When it comes to teaching or preaching a book of the Bible, there are plenty of resource and commentaries one could choose from. Recently, I’ve had the opportunity check out several volumes from Baker BooksTeach The Text series. If you’re not familiar, each of the volumes in the series offers the following units for each section of Scripture commented upon:

  • Big Idea
  • Key Themes
  • Understanding the Text (traditional outline, context, background, exegetical and theological insights)
  • Teaching the Text (connection of big idea and themes aimed toward teaching context)
  • Illustrating the Text (pointers to potential illustrations of the particular text)

This specific volume by the late R. T. France is both the first volume published on a Gospel and France’s last commentary. France is a particularly noted expositor when it comes to the Gospels (he is known for his Matthew and Mark commentaries) so it is fortunate that he was able to contribute to this series. While this volume won’t replace more established volumes on Luke, it is helpful to consult because of the format of the series.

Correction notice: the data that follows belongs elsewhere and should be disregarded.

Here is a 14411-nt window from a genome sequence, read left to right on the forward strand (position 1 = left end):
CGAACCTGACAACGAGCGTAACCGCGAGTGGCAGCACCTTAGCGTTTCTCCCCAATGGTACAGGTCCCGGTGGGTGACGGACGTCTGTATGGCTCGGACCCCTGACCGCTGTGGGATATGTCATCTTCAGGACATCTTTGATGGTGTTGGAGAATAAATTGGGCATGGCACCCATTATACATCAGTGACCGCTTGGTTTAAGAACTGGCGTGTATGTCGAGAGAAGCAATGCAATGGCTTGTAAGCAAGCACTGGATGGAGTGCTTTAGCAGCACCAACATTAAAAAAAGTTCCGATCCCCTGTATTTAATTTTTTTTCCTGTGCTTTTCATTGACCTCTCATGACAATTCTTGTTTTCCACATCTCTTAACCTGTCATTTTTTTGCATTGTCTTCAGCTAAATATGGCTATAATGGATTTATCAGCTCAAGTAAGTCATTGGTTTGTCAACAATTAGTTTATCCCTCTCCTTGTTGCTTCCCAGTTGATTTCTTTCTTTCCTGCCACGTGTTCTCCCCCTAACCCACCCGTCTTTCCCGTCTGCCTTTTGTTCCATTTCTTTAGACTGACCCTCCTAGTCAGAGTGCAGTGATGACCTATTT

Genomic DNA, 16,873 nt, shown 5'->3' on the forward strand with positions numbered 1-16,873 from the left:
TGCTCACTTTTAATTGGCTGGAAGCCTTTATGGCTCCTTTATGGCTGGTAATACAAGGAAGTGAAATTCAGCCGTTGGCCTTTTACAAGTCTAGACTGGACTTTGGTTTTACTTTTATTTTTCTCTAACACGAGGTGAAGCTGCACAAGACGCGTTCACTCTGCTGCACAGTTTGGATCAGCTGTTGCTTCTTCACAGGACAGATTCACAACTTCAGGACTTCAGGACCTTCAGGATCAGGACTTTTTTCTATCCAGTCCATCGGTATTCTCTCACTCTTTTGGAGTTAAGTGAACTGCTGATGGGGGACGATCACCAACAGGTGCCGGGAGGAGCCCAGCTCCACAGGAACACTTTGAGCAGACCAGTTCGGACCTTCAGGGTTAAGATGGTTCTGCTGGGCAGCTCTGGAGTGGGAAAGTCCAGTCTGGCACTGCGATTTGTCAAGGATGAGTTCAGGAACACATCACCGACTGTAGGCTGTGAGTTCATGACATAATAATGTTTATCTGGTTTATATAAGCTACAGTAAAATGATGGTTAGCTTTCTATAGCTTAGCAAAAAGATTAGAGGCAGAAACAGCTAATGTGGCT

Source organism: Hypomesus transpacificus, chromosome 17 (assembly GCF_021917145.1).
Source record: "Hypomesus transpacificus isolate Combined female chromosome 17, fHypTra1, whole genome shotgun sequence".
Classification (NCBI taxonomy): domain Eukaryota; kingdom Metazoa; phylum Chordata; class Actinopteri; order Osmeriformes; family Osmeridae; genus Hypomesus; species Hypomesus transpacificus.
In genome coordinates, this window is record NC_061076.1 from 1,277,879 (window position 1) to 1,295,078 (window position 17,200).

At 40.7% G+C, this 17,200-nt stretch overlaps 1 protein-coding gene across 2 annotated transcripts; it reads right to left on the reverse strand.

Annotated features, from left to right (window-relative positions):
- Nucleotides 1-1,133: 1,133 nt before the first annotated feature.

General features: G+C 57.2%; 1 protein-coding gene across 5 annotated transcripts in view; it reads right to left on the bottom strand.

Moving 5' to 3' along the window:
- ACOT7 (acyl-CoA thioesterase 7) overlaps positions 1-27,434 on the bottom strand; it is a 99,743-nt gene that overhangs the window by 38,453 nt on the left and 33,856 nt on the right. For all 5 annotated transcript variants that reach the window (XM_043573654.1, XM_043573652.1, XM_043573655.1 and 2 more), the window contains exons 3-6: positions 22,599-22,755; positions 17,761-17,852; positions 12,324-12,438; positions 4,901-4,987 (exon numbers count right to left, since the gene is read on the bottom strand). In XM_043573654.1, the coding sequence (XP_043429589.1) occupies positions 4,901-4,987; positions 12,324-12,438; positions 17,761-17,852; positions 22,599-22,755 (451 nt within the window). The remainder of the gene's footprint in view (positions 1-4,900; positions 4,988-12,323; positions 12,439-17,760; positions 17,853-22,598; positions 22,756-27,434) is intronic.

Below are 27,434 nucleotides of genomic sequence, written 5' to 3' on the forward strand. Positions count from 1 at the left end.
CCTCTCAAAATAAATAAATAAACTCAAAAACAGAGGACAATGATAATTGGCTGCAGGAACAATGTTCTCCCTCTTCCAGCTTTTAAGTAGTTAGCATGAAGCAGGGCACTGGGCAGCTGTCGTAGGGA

Along those lines, my most significant complaint is that the illustrating the text suggestions seemed repetitive. That is to say, several resources or persons kept coming up as illustration ideas over and over. Some of this might be due to the fact that certain themes and applications continually come up within the Luke. That being said, it is still a generally useful feature if you’re planning to preach or teach the text.

Another issue to keep in mind is that as a trade off for having sections like “Illustrating the Text,” the actual verse by verse comments can be sparser than one would expect given the size of the book. It is probably best to think of the commentaries in this series along the lines of those in the Tyndale series, but with added sections aimed at making the text easier to teach. If you approach this volume from that perspective, and use it in tandem with other more extensive commentaries, it should prove useful in your particular teaching ministry.